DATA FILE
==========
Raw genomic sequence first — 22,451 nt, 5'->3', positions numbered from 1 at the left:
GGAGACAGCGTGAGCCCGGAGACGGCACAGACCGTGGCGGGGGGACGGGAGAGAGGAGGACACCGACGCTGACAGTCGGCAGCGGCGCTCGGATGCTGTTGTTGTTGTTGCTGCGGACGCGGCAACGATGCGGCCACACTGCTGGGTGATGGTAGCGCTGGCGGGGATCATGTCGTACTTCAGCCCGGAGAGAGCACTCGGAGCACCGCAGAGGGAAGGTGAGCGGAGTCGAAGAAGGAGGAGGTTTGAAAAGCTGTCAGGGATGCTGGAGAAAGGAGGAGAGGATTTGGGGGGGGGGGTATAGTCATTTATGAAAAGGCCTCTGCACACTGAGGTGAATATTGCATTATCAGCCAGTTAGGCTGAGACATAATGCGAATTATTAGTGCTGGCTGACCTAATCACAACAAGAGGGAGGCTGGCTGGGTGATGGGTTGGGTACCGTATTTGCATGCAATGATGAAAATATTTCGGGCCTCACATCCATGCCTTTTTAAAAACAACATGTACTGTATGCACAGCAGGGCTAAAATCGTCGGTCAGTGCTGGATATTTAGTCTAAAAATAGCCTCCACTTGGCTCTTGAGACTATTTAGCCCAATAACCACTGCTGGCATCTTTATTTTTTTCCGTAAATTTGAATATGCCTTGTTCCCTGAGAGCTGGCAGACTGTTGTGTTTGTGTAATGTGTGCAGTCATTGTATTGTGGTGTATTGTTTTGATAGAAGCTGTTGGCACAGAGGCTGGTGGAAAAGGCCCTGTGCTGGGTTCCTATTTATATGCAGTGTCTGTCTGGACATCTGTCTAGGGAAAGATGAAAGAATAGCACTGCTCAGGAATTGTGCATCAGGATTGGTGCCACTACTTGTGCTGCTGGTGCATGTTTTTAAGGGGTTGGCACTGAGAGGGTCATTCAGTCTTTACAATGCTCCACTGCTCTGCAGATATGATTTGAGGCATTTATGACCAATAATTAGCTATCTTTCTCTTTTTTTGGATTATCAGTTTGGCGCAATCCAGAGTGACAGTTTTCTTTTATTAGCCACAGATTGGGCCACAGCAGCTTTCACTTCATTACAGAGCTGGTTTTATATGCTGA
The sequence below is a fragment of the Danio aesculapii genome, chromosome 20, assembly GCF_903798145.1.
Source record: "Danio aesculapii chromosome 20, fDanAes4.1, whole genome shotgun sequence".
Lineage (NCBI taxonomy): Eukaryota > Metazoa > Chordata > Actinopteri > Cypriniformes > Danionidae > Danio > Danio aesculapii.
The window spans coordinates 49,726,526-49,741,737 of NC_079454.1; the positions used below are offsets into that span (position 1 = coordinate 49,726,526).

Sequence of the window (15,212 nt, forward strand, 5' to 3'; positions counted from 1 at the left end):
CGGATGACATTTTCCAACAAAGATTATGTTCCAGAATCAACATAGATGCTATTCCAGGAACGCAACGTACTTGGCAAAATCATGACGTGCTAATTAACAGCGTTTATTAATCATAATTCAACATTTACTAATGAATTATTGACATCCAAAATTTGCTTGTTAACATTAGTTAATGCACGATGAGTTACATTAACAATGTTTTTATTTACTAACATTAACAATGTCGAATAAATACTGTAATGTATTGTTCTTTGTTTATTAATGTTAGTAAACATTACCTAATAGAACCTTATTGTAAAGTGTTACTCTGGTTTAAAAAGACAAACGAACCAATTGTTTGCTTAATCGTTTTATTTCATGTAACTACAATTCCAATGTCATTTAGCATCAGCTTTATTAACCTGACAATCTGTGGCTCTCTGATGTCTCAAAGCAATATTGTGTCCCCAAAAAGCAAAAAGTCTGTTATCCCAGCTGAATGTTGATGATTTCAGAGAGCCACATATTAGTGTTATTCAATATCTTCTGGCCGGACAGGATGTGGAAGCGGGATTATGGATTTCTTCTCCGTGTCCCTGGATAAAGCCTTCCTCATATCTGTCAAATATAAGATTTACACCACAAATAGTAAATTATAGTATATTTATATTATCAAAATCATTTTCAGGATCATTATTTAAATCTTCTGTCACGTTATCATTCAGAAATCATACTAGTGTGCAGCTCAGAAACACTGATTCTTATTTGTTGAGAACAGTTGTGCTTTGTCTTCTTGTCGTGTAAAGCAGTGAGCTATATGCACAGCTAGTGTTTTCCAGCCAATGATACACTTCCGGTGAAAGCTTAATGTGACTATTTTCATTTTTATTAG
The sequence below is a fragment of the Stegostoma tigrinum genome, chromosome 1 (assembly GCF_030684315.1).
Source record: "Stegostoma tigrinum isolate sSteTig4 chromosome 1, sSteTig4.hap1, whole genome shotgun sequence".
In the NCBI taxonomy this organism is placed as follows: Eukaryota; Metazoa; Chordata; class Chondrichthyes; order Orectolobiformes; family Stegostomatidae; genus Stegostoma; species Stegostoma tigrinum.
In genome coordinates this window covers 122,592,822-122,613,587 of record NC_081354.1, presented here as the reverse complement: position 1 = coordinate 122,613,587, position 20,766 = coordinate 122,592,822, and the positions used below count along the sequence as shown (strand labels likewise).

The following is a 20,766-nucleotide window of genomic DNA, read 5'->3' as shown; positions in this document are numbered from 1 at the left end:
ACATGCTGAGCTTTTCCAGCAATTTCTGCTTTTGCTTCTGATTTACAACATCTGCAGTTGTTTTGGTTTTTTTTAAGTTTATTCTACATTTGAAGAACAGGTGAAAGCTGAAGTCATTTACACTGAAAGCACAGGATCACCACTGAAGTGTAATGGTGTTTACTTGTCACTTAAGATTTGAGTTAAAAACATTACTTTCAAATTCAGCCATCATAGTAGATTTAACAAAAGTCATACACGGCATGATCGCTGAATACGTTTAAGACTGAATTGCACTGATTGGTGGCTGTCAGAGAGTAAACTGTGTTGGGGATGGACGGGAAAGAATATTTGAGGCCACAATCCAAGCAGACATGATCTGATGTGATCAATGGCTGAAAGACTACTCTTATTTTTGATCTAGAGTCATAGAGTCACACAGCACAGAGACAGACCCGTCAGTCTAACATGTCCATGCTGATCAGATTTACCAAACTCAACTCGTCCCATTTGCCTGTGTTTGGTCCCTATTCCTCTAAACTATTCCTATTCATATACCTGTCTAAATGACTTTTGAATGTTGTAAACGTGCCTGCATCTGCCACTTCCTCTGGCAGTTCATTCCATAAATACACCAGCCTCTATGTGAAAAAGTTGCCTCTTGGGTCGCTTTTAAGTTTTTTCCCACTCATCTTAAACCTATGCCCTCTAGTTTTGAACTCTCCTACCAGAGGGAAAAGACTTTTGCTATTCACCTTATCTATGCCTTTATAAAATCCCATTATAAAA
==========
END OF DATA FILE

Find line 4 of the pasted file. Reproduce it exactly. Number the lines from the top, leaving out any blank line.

Source record: "Danio aesculapii chromosome 20, fDanAes4.1, whole genome shotgun sequence".